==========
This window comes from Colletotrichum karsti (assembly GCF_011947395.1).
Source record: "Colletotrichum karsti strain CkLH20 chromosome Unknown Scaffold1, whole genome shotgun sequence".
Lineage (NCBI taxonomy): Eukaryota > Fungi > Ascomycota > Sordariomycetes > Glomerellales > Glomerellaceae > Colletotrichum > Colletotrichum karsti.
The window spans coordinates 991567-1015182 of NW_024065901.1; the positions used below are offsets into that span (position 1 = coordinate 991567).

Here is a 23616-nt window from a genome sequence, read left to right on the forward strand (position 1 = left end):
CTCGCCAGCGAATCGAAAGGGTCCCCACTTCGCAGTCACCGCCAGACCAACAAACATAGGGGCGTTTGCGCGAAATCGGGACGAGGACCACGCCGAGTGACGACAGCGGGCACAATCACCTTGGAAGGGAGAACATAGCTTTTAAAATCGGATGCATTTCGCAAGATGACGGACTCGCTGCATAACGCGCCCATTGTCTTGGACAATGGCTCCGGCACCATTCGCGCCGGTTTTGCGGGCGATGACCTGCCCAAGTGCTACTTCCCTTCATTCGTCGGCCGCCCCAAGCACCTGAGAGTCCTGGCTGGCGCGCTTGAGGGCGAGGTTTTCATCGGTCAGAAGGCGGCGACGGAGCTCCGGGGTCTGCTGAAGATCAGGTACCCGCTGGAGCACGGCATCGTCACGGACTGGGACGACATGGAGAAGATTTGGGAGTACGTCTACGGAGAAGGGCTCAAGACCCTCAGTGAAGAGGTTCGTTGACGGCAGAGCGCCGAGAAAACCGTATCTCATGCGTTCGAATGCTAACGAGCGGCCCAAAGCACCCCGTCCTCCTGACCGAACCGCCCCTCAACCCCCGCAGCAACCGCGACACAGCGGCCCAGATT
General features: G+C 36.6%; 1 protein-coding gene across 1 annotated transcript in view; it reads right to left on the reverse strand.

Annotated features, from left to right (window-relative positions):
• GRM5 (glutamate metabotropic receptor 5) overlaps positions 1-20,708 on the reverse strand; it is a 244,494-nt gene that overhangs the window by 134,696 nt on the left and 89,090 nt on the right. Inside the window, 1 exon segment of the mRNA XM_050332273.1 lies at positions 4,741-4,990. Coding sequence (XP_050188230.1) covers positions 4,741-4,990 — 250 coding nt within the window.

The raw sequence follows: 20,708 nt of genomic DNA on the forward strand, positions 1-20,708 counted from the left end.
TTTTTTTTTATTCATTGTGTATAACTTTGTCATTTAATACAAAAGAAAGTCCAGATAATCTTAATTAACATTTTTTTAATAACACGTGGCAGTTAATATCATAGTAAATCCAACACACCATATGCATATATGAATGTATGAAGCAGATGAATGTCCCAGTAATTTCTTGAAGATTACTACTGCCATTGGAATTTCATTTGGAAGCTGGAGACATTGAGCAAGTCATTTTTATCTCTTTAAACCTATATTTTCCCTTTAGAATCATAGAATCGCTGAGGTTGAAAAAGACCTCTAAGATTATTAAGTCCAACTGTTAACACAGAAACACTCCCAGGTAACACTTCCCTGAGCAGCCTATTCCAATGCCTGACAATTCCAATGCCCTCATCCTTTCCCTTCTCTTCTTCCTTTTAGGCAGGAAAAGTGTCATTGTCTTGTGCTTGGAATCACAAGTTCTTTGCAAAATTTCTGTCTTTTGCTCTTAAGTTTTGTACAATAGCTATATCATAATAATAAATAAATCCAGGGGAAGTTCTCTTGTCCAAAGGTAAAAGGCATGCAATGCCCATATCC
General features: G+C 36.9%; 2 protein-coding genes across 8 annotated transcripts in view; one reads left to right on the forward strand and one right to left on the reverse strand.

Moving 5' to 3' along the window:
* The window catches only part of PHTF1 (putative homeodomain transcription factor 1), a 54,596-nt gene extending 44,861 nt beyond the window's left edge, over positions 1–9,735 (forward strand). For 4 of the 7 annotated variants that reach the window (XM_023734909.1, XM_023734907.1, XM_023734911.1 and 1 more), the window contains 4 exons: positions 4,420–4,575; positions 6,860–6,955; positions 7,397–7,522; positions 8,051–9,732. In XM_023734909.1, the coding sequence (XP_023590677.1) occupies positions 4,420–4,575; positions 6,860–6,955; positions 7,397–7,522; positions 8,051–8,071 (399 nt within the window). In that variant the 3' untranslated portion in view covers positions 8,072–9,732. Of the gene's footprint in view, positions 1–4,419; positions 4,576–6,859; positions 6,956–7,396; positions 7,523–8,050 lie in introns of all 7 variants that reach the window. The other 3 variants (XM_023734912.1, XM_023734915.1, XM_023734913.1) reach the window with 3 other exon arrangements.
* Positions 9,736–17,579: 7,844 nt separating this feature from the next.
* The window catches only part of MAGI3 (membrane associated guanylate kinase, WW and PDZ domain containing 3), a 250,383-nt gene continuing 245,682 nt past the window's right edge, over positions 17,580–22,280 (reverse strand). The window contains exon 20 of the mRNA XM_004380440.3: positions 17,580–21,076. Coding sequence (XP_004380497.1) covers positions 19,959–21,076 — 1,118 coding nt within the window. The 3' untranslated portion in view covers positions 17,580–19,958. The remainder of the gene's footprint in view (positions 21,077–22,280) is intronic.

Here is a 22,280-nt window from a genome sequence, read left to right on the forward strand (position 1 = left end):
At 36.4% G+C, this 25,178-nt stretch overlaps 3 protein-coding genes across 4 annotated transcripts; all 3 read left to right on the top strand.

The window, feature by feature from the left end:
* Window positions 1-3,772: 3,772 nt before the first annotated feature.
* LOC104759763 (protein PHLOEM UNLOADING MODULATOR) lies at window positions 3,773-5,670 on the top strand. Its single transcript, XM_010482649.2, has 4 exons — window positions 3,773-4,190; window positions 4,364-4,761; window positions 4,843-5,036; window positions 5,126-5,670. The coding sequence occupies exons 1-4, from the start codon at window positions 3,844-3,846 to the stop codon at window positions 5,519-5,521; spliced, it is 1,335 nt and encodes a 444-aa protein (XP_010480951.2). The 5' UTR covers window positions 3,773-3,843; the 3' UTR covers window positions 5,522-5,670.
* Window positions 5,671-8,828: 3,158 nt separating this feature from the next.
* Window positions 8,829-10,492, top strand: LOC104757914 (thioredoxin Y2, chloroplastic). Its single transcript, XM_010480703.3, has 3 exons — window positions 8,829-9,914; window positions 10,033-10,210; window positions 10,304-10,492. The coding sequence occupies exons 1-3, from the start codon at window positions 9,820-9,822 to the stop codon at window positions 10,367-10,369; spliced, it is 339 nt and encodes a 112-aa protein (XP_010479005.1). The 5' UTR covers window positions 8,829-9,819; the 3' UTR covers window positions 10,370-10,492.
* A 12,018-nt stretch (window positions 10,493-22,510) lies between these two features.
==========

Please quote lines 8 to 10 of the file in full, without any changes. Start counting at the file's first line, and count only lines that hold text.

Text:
Annotated features, from left to right (window-relative positions):
• GRM5 (glutamate metabotropic receptor 5) overlaps positions 1-20,708 on the reverse strand; it is a 244,494-nt gene that overhangs the window by 134,696 nt on the left and 89,090 nt on the right. Inside the window, 1 exon segment of the mRNA XM_050332273.1 lies at positions 4,741-4,990. Coding sequence (XP_050188230.1) covers positions 4,741-4,990 — 250 coding nt within the window.

The raw sequence follows: 20,708 nt of genomic DNA on the forward strand, positions 1-20,708 counted from the left end.